Norm W. Scharkopf & Associates, LLC has answers to "Frequently Asked Questions"
Define the term "Appraisal"
Define the term "Appraisal"(See list of FAQ's) An appraiser provides an evaluation that produces an opinion of value. There are three "common approaches to value" which assists the appraiser conclude this opinion or valuation. The Cost Approach is one of the processes that appraisers use to find the value of a home; it involves finding what the improvements would cost minus physical depreciation, plus the land value. The Sales Comparison Approach involves finding comparable houses in the vicinity and figuring out the value based on comparing those homes to the house being investigated. Being the most popular approach, the Sales Comparison Approach tends to be the most accurate and best indicator of market value for a residence. The Income Approach is generally used for determining the market value of income-producing properties based on what an investor would pay based on the amount of capital a property would bring in.
What does an appraiser do?(See list of FAQ's) An appraiser produces a professional, unbiased determination of market value, in the support of real estate exchanges. Appraisers show their professional conclusions in appraisal reports.
What are the reasons I would require your services?(See list of FAQ's) There are many reasons to obtain an appraisal with the most common reason being real estate and mortgage transactions. A few other reasons for getting an appraisal include:
Is an appraisal the same as a home inspection? (See list of FAQ's)The appraiser is not a home inspector nor does he/she do a complete home inspection. A third-party home inspector will investigate the structure of the home, from the roof to the foundation. Commonly, a home inspection report will explain the amenities and the requirements of the home: air conditioning (weather permitting), electrical services, the condition of the heating system, the plumbing; then the structural capacity of the home such as the attic, accessible insulation, walls, floors, ceilings, windows, then the foundation, basement and visible structures.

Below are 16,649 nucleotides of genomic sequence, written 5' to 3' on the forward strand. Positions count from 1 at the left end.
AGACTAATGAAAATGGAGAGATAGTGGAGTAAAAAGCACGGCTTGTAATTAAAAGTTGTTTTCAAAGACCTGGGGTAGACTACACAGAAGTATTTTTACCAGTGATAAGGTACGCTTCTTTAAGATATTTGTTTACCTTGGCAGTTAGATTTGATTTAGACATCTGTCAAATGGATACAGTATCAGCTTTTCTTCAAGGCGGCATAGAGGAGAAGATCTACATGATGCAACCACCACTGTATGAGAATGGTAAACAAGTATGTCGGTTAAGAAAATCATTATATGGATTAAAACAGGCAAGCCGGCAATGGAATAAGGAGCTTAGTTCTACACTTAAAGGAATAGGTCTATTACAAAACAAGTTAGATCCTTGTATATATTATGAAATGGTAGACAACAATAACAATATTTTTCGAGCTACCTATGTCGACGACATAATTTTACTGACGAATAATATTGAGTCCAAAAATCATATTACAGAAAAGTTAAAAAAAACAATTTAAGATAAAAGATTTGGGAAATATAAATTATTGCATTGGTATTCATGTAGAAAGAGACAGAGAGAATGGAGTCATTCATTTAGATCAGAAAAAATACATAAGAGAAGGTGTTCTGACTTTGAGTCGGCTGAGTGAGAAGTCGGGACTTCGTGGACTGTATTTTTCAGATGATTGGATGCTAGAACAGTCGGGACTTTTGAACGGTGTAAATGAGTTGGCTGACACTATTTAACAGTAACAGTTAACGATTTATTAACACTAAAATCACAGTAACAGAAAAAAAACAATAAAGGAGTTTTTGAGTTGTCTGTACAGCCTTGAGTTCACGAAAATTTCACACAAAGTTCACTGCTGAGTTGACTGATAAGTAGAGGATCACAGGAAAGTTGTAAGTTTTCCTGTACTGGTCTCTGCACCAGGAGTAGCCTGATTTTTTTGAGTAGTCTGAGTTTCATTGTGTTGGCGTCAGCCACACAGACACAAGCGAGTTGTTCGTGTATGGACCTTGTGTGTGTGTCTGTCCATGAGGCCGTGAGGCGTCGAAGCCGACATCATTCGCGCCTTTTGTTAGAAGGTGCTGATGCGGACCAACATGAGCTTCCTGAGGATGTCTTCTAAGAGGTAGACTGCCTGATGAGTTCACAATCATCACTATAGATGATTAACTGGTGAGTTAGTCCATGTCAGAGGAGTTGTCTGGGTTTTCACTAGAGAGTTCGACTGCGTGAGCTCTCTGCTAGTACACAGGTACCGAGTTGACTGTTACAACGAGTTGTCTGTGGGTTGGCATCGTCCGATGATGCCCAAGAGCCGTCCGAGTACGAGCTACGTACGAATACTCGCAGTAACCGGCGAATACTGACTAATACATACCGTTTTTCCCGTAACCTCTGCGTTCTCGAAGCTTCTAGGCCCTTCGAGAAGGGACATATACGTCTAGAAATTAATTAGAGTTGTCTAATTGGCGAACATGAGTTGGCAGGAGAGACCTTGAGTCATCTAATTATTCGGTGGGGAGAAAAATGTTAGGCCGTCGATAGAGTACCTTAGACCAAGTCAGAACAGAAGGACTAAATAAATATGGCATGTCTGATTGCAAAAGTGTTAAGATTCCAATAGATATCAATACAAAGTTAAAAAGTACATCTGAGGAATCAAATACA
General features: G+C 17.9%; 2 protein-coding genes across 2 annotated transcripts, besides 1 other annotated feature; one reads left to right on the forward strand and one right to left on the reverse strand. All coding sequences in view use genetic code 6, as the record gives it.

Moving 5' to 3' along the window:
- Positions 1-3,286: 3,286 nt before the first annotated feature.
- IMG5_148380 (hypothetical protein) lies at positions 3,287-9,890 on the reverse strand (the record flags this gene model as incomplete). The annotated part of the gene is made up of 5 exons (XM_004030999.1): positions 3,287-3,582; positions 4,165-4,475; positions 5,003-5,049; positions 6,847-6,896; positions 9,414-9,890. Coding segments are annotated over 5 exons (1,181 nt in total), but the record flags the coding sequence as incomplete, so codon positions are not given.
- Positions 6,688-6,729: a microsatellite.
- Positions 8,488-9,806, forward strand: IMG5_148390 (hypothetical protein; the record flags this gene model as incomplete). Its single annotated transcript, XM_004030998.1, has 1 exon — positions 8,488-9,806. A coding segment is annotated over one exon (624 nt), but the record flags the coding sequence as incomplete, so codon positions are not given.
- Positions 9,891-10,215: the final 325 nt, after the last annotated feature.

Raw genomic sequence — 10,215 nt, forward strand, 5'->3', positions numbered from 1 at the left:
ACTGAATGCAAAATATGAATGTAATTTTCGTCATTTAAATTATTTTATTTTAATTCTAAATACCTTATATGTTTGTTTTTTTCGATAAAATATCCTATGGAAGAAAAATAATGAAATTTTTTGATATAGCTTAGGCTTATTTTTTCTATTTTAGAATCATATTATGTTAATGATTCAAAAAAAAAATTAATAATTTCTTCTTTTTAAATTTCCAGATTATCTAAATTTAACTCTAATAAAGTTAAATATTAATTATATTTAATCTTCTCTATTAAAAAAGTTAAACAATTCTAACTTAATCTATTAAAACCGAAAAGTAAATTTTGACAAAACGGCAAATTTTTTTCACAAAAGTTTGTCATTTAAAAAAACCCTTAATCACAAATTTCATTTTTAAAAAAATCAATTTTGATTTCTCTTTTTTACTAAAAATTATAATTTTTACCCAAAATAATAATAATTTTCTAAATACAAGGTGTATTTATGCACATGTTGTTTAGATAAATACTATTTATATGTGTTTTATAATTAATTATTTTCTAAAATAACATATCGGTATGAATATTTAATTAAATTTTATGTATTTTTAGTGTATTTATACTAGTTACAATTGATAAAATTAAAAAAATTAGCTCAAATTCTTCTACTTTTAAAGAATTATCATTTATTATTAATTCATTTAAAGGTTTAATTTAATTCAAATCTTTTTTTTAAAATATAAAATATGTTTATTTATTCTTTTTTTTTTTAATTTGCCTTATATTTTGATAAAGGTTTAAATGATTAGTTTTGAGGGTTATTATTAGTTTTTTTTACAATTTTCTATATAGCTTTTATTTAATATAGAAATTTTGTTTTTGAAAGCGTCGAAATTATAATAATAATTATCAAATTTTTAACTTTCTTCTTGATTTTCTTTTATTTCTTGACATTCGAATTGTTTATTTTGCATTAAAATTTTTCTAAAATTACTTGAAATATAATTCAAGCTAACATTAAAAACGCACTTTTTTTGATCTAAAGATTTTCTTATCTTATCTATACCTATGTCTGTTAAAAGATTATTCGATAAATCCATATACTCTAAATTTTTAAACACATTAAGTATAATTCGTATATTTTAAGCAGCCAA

My agent performed a CMA for me. Is that the same as an appraisal?(See list of FAQ's) Honestly, they share nothing in common. What the CMA depends on are superficial trends. Appraisals use similar sales which are valid resources. Location and architectural values are also precedent in an appraisal. All a CMA does is generate a "ball park figure." Being a documented and carefully investigated opinion of value, appraisals are defensible and stand up in legal situations.